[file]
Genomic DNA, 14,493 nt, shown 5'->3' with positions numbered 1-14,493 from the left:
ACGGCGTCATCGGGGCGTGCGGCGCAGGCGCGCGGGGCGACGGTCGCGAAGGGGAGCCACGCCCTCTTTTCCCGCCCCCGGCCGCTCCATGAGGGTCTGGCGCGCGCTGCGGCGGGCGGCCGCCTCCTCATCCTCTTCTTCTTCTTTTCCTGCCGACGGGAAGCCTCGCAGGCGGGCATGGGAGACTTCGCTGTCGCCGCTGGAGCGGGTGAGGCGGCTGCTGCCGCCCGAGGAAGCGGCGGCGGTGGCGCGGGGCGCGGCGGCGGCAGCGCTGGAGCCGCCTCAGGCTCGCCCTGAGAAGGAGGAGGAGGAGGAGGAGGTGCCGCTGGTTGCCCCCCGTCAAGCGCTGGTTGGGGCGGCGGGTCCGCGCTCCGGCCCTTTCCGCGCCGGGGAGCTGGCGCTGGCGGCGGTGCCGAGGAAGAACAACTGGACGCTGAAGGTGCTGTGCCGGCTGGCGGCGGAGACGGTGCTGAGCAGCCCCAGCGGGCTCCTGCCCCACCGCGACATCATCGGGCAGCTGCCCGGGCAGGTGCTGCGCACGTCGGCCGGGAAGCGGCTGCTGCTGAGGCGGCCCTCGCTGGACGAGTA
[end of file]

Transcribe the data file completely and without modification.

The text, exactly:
Genomic DNA, 14,493 nt, shown 5'->3' with positions numbered 1-14,493 from the left:
ACGGCGTCATCGGGGCGTGCGGCGCAGGCGCGCGGGGCGACGGTCGCGAAGGGGAGCCACGCCCTCTTTTCCCGCCCCCGGCCGCTCCATGAGGGTCTGGCGCGCGCTGCGGCGGGCGGCCGCCTCCTCATCCTCTTCTTCTTCTTTTCCTGCCGACGGGAAGCCTCGCAGGCGGGCATGGGAGACTTCGCTGTCGCCGCTGGAGCGGGTGAGGCGGCTGCTGCCGCCCGAGGAAGCGGCGGCGGTGGCGCGGGGCGCGGCGGCGGCAGCGCTGGAGCCGCCTCAGGCTCGCCCTGAGAAGGAGGAGGAGGAGGAGGAGGTGCCGCTGGTTGCCCCCCGTCAAGCGCTGGTTGGGGCGGCGGGTCCGCGCTCCGGCCCTTTCCGCGCCGGGGAGCTGGCGCTGGCGGCGGTGCCGAGGAAGAACAACTGGACGCTGAAGGTGCTGTGCCGGCTGGCGGCGGAGACGGTGCTGAGCAGCCCCAGCGGGCTCCTGCCCCACCGCGACATCATCGGGCAGCTGCCCGGGCAGGTGCTGCGCACGTCGGCCGGGAAGCGGCTGCTGCTGAGGCGGCCCTCGCTGGACGAGTA